Danny made much of the ‘next match’ always being the most important match of the season, but now we have claimed our Football League place back we can look back more objectively. Sure, at the time North Ferriby away was the most important game, but would it make the top five of important games?
There were many matches that could claim to be the most important for many reasons. Over the next few days I’m going to pick a few games that I believed not only influenced the title win, but were also significant games for the football club as a whole.
The first game I’ve picked didn’t contribute to our league title in terms of points at all, but when you look back at the season it was the one point you could easily pinpoint as being pivotal. Something very significant started, something that as yet hasn’t gone away. It was perhaps the match where most people got on board the Lincoln Loco in a single hit, and it represented a real step change in terms of crowds at Sincil Bank. I’m referring to Monday December 5th, and Oldham Athletic in the FA Cup.
We went into that game having hit the top spot in the league a week earlier, and we were a team full of confidence. When the draw was first made I was disappointed, I hoped for a good cup run and I thought as a National League team, to draw a former Premiership side battling in League One meant we were more or less already out of the cup. I believe in my club, but I’m also pessimistic when it comes to achieving the impossible, whether impossible is an opinion or whether it is fact.
Prior to the Oldham game our average attendance was 3374, and that had been boosted to 3917 coming to watch us beat Maidstone. Prior to the Maidstone game we had won away at FGR (3-2) and York (4-1), and yet still just under 4,000 fans came along on a Saturday afternoon a week later to see us chip away at FGR’s lead in the league. As a footballing side I will talk about that 3-2 win on November 19th in another blog, but no matter what it did for the players and for our confidence, it didn’t put bums on seats.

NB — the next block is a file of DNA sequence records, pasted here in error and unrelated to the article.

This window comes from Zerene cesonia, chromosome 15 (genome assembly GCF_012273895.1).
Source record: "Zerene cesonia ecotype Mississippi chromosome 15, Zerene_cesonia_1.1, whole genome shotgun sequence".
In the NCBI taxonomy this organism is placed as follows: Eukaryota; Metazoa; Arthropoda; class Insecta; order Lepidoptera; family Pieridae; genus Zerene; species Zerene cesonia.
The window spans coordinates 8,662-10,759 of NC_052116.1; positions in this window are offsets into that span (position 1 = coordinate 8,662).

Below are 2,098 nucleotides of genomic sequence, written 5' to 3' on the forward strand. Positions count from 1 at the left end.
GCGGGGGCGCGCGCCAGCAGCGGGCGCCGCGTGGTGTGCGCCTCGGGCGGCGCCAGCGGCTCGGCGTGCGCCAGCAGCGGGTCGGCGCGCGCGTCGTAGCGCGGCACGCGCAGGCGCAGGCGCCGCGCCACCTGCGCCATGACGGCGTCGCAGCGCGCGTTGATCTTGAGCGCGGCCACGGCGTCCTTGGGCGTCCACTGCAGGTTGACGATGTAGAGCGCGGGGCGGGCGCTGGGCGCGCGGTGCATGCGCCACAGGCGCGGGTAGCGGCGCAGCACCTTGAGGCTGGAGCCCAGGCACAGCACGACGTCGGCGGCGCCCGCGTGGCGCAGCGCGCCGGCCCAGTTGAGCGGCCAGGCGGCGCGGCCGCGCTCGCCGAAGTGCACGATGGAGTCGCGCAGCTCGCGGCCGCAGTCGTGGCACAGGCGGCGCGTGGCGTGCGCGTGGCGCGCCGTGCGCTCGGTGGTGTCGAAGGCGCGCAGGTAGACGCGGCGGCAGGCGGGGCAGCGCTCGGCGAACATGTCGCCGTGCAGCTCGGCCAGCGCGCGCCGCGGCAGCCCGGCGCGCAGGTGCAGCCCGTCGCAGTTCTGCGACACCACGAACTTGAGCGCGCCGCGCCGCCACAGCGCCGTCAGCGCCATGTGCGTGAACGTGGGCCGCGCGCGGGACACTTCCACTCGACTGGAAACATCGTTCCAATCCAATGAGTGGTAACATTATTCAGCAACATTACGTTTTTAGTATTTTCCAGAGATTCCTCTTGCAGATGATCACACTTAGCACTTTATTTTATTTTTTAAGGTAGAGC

Our biggest crowd of the season up to that point had been 4049 against Solihull Moors which looked to be an odd game to start breaking the 4,000 barrier. We had won five on the bounce, including a 1-0 win at Tranmere which had taken us top. Psychologically perhaps there is something about being on the top of the table that brings people out of their armchairs. We drew against Solihull, and four days later just 3578 watched as Barrow beat us 2-1 and we slipped to third.
Attendances had been good when compared to previous seasons, and nobody was complaining at all. When the Oldham game was announced as being live on TV part of me wondered if the local residents might stay at home in the warm to watch the game. It was played on a Monday night though, and that meant without kicking a ball we would be in the third round draw. That was made prior to kick off, and shown live in the TP Suite. It added an element of occasion to the evening. Maybe it was that which attracted the extra fans. Maybe it was being top of the table. Maybe a force greater than you and I just dictated that this was the night when Lincoln City Football Club would show the world they’re back.
7012 fans came to that match, 3,000 more than any other match that season. Oldham brought 415 which meant from somewhere an extra 2500 fans who hadn’t previously been to Sincil Bank that season chose to come along. Those numbers may be flawed of course, it may be many of the fans had been to the odd game when others were missing, but in essence one match saw a 70% increase on our highest attendance, around 100% increase on our average attendance. This was a Premiership giant coming long, it may have been a tough encounter on the pitch, but Oldham are not exactly a draw off it. We faced them in the League in 1998 and just 3224 came along.